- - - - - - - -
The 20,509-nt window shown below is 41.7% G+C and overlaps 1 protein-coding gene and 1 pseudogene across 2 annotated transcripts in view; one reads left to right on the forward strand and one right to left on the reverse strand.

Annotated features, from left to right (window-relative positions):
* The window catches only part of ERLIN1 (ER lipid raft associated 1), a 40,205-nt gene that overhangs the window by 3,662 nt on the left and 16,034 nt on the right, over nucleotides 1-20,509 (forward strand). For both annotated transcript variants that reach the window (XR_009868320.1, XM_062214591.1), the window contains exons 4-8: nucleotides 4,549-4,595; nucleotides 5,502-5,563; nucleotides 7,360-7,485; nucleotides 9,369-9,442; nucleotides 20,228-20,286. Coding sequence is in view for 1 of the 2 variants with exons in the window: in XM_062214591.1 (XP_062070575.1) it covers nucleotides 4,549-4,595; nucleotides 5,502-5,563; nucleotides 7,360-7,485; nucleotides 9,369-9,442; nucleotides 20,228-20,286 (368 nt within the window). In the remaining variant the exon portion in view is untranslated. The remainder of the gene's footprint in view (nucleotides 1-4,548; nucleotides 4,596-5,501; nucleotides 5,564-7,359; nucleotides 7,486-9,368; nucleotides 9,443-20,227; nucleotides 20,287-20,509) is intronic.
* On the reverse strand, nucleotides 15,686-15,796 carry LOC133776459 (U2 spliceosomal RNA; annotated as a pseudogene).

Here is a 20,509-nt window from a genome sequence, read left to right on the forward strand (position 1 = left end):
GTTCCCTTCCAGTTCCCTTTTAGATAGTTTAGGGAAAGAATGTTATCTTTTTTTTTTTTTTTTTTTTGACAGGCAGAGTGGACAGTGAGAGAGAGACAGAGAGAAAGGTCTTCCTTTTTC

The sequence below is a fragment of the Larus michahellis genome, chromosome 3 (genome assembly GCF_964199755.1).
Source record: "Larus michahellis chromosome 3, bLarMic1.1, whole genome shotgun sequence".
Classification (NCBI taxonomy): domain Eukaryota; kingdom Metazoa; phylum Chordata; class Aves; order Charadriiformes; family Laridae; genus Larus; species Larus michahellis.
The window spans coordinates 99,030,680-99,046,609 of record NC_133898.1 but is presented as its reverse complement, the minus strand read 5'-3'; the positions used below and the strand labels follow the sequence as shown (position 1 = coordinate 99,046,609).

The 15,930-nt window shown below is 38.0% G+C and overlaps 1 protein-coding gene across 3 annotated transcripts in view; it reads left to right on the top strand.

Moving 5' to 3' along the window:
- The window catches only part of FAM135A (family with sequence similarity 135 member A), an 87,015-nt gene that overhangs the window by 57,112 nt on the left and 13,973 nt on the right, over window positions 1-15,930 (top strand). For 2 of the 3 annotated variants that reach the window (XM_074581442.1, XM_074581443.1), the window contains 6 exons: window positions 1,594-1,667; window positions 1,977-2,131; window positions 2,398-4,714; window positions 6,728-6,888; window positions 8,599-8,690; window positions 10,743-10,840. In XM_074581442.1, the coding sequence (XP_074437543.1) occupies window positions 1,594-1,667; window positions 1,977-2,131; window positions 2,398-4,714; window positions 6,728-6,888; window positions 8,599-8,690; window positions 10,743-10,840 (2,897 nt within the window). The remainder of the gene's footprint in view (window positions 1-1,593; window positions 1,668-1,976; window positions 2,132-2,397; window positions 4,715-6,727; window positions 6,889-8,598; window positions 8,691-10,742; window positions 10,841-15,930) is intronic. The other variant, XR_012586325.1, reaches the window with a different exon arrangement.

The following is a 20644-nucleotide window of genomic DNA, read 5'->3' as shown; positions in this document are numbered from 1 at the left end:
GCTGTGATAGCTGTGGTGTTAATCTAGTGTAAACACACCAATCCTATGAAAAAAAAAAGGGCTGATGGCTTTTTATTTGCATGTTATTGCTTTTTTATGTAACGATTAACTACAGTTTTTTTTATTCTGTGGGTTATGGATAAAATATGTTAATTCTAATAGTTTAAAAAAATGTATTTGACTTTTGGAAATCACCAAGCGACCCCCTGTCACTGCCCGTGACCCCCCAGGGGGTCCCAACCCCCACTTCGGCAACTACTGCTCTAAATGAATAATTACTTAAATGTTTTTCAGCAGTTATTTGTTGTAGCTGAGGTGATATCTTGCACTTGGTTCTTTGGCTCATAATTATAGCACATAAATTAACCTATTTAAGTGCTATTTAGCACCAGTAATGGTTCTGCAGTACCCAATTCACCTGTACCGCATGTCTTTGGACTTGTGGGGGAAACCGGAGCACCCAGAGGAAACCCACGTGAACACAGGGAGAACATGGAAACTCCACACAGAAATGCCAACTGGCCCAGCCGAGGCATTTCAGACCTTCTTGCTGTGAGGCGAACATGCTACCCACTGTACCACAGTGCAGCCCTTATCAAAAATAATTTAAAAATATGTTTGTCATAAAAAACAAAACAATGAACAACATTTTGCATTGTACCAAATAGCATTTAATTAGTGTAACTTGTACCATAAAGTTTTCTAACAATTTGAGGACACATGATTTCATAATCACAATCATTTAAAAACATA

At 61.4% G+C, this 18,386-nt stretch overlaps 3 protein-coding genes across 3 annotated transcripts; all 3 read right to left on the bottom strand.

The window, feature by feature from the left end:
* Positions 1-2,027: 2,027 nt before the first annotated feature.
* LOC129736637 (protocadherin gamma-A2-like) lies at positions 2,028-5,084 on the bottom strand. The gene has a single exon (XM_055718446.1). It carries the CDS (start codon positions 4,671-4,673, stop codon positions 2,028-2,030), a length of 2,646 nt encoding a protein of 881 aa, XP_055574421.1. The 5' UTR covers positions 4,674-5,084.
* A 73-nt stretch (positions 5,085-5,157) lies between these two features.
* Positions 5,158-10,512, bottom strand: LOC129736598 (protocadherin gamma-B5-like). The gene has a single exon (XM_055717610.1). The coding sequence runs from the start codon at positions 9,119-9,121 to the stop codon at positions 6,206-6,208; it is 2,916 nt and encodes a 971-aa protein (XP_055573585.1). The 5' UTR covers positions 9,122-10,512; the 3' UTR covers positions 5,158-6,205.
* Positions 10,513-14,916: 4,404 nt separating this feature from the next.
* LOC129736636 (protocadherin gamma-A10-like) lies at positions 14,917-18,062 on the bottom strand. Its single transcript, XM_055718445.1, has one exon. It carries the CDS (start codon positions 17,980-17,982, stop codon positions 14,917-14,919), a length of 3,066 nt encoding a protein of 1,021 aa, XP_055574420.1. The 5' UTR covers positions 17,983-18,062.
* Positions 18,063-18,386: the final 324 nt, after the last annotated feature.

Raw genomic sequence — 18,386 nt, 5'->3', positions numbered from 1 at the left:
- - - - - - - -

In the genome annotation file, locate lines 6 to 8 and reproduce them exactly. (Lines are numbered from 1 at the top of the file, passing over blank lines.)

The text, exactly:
GTTCCCTTCCAGTTCCCTTTTAGATAGTTTAGGGAAAGAATGTTATCTTTTTTTTTTTTTTTTTTTTGACAGGCAGAGTGGACAGTGAGAGAGAGACAGAGAGAAAGGTCTTCCTTTTTC

The sequence below is a fragment of the Larus michahellis genome, chromosome 3 (genome assembly GCF_964199755.1).
Source record: "Larus michahellis chromosome 3, bLarMic1.1, whole genome shotgun sequence".